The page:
21 Apr Gymkhana in the heart of Mayfair
I entered my first and only gymkhana when I was 8 years old. I sat on my pony, frozen with trepidation, as I waited to be called into the ring. Once in the ring, my pony wouldn’t jump. I was humiliated in front of all 30 or so spectators in that field in Sway in the New Forest. A time I will never forget.
At such times, my mother would comfort me with an extra special chocolate cake at tea-time. This is probably why still to this day I look to food as a source of comfort.
Indian comfort food at Gymkhana
This week I found comfort food of a different type… from India. There’s something very comforting about Indian food: the warmth of the spices, the familiarity of the fragrances, the generosity of Indian hospitality
It was my first visit to one of Europe’s most popular Indian restaurants: Gymkhana, in Mayfair’s Albermarle Street, opposite the Ritz, down the road from the Royal Institution and across the way from Green Park. You can’t get more ‘British’ than that.
A gymkhana in the days of the British Raj was a sports club, & it is this that has inspired the Gymkhana in Albermarle Street, with its air of Victorian colonial genteelness… complete with boars’ heads, patterned English china, silver-plate dishes, wicker chairs & dark wood, with jazz and swing playing in the background.
The Michelin star adds a French touch, but then the French had their settlements in India, the most famous being Pondicherry, where my great-grandmother used to live.
Gymkhana is part of the group owned by the Sethi family. It opened back in 2013, but it continues to be a familiar favourite for many. My old boss, a very sophisticated, stylish Italian woman from Milan, would always like to eat at Gymkhana when in London.
Also in the Sethi stable are Trishna, their other Michelin-starred Indian restaurant, in Marylebone, with a more modern India atmosphere & coastal Indian food, and Sri Lanka-inspired Hoppers London, where it’s informal enough to eat with your fingers.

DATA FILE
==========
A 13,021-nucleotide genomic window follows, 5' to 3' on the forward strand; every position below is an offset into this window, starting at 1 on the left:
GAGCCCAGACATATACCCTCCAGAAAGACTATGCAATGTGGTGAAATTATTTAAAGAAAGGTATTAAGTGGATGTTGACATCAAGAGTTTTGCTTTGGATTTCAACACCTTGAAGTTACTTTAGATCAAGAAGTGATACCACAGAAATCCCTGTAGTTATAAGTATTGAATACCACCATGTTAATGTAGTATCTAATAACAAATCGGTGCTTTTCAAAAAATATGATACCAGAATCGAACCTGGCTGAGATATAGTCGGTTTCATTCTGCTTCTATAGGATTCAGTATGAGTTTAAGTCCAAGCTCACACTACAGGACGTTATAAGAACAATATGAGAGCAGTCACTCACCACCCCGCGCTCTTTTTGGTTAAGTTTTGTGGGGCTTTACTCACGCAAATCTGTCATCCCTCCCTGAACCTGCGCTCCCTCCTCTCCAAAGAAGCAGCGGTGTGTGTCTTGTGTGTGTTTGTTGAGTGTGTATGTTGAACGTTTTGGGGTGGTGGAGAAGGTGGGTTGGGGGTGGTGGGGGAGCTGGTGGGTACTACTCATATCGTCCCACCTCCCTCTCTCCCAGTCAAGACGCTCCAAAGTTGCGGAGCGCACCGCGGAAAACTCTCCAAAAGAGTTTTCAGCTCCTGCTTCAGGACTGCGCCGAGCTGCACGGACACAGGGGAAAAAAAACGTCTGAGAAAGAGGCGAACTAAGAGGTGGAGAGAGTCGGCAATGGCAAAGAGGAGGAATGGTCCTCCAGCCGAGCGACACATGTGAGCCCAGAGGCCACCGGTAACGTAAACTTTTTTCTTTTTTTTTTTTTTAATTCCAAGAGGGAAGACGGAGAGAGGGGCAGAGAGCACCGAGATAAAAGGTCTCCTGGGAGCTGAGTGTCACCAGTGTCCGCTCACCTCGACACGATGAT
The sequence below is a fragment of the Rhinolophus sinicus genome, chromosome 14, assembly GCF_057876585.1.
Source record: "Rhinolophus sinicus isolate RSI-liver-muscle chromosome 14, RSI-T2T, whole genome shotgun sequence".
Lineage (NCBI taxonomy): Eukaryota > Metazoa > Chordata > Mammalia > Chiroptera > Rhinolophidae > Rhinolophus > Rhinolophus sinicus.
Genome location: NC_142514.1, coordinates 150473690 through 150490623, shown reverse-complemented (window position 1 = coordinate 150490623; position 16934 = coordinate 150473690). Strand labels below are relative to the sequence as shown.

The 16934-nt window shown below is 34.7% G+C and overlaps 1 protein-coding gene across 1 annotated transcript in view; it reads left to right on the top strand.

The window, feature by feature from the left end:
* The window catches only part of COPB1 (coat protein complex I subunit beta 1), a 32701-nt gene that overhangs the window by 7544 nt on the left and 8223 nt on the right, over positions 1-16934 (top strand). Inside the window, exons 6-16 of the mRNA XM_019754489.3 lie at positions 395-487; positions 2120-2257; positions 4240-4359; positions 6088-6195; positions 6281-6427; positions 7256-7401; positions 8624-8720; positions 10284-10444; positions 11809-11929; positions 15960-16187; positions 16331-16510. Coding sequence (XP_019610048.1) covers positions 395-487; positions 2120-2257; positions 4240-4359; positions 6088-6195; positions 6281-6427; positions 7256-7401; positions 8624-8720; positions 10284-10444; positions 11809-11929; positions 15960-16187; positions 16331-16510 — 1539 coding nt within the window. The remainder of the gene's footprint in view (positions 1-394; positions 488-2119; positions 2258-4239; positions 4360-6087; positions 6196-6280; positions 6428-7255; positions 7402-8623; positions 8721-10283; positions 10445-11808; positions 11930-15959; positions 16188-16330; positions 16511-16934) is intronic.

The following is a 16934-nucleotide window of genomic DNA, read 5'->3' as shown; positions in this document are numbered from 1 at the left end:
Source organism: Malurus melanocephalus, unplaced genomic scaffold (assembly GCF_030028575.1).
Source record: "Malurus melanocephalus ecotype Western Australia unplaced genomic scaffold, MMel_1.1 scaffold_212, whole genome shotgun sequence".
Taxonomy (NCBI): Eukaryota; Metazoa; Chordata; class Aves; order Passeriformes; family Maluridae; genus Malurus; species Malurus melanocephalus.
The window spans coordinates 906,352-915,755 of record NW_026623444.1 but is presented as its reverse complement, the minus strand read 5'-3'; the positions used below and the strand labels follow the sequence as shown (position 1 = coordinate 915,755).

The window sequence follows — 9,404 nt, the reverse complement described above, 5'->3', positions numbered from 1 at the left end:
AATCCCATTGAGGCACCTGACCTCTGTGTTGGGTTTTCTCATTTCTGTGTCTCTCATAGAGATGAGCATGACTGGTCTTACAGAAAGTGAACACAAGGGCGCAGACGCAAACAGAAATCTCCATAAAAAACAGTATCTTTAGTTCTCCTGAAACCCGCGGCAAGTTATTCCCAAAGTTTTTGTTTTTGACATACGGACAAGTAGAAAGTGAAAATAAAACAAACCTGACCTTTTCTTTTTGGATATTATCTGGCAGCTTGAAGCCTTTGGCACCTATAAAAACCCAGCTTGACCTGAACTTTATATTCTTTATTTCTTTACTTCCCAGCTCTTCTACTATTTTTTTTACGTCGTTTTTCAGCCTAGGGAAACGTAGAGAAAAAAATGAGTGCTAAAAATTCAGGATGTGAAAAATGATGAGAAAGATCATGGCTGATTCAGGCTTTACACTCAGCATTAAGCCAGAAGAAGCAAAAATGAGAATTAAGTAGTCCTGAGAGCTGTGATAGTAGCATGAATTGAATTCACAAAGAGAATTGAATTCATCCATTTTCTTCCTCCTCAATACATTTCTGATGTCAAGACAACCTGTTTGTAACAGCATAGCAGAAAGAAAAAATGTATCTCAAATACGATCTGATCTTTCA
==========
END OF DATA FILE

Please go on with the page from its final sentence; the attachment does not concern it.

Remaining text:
Perfect wine: a Graciano
The oranges, yellows & reds of the papads – or poppadoms to me – and shrimp & mango chutneys were crying out for a deep red wine to make the table look just right. On advice from the sommelier, I had a glass of Martinez Laorden’s 2010 100% Graciano from Rioja. It offered a low-key elegance & just enough richness to go perfectly with the food.
I went for the £25 for two courses, starting with the Cheela, Kid Goat Meti Keema, Rajasthani Chutney, translated as a gram flour crepe (popular for breakfast in Northern India) stuffed with minced goat mixed with fenugreek leaves & spices (style of Andhra Pradesh), accompanied with a chutney typical of Rajasthan, in northern India.
Then came the Kasoori Chicken Chops, marinated chicken with fenugreek leaves and Mango Ginger, together with Leg Chaat, Northern Indian street food-style with little strips of potato and chunks of chicken. This main dish also came with a potato dish, dal and naan. The chicken chops were divine… turning what I always consider to be a bland meat into something succulent and flavoursome… a dish I could eat day in, day out… real comfort food.
Now, I am more into the colours & rhythms of Bollywood and Indian silk rather the muted hues of the Victorian lifestyle under the British Raj. Every generation in my family that I had ever heard of had lived under the Raj in India, & they did not seem to have a jolly time, or at least that was what was passed down through the generations – far from home, plagued by illness & corruption, & by extremes of weather.
Yet, the club-like atmosphere at Gymkhana offers a reassurance that makes you feel good … feel comforted. Maybe it was the black & white photographs on the wall of various sporting events in what seemed like happy times, & which reminded me of my family photos. Luckily, when we look back, we as human beings tend to have a propensity to remember the happier times.
What better after a big meal to then go for a walk in the park … in Green Park, on what was a glorious spring afternoon, with London at its best … thinking of the Duke & Duchess of Cambridge, which I don’t often do, returning from their trip to India and the Queen due to celebrate her 90th birthday today. It made me quite reminiscent for years gone by.